Healing after Divorce
By Elisabeth K. Corcoran
I’ve lived on both sides of the fence: I was a women’s ministry director for ten years and now I’ve been a hurting congregation member for about three, reeling from the effects of a divorce after an almost nineteen-year marriage. And I know how to do both of these roles pretty well.
But back when I was on staff at my previous church, I did not reach out to hurting women very well, most specifically those who found themselves divorced. I think I was scared of them. I was scared that divorce was contagious, that it would rub off on me somehow. I was scared to hear their story and then hear my story in their story and what that would mean. I was scared I wouldn’t know what to do with them. I was scared I’d give them bad advice and then send them on their way. I was scared I would judge them.
But now that I’ve been divorced, I can tell you exactly what divorced women want and need from their church leadership. So here are five ways you can reach out to them during this really difficult time in their lives.
1. Listen. During the past few years, what I have needed almost more than anything is someone to listen to me as I process all that’s gone on, in my failing marriage, my reconciliation attempt, my difficult separation, and my really hard divorce. Ask your hurting sister out for coffee, and then let her talk.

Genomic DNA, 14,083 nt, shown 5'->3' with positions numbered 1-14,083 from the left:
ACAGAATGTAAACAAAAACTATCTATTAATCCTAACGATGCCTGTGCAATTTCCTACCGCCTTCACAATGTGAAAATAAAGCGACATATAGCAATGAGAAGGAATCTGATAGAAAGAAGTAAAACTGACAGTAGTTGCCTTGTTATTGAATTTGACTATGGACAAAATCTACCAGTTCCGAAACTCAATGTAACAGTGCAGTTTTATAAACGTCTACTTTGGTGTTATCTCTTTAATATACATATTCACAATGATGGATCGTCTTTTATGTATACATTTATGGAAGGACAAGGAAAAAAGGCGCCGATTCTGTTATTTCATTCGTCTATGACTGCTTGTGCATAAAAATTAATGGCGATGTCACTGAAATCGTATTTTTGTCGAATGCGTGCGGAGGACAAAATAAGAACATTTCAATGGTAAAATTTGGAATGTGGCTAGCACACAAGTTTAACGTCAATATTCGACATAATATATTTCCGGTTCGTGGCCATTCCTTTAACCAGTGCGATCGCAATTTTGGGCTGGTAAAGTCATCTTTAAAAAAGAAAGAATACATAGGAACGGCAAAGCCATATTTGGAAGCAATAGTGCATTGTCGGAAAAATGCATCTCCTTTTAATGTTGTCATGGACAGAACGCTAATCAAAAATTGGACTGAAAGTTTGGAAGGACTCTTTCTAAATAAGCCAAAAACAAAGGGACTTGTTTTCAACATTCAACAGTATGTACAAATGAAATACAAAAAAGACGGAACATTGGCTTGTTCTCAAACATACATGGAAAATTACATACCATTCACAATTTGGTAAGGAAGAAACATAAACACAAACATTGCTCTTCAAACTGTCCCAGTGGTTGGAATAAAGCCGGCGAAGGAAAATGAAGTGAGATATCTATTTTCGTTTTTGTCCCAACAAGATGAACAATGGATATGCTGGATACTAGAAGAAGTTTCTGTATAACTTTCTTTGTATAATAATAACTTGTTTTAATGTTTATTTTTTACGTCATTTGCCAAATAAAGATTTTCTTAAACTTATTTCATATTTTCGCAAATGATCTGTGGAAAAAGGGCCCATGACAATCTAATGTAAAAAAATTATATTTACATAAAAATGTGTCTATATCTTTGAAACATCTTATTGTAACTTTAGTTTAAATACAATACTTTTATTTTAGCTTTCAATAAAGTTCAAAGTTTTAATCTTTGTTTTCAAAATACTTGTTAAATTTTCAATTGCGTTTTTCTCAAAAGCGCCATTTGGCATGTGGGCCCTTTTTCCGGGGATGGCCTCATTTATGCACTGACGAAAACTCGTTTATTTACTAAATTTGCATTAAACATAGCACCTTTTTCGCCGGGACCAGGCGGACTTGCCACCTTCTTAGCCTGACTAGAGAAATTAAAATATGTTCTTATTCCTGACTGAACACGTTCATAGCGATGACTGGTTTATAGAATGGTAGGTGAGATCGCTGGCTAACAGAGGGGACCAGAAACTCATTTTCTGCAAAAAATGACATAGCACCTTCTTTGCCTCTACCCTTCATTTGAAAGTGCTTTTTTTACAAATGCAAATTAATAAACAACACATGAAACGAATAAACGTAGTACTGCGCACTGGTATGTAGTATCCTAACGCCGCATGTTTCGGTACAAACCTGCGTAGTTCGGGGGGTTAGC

2. Don’t judge. This will take a lot of grace, because most of us have preconceived ideas of why it’s okay and not okay to get divorced, and what steps people should take to make their lives work better. But I’m finding that there aren’t three easy steps to anything, let alone marriage or life. So as you listen, do so with an open mind and an open heart, handing over the judge’s gavel to God where it belongs.
3. Feed her. Either bring her a meal, take her out, or invite her to have dinner with your family. Getting a divorce is a hugely stressful time, and she might not be taking the best care of her health. Offering her a meal will show her that you care for the whole of her.
4. Offer to watch her kids. Odds are, if she’s a mother, she is with the kids on her own much more than she was pre-divorce. And odds are, she’s not getting time to herself, to think, or just do something fun. Watching her children for even a couple hours will give her a much-needed break.
5. Ministry decisions. This one will be tough, but I highly recommend that you let her decide if what she needs is rest and a break from serving at church or if what she needs is to keep right on doing what she’s been doing to stay busy. I stepped down from some things, and I was asked to step down from others. Though I understood to an extent where leadership was coming from, it didn’t take the sting out of it. Being benched at such a painful time can add to the guilt and shame. Remember that she’s not out of the game. It’s crucial that she still feel vital during this time.
Divorced women need to know from their church leaders that they are loved, accepted, valued, and will be taken care of. You can lead the way in showing your church how to best serve these hurting and healing women.
Whether separated, newly divorced, or considering divorce, women can find hope and comfort in Elisabeth's own story: Unraveling: Hanging Onto Faith Through the End of a Christian Marriage.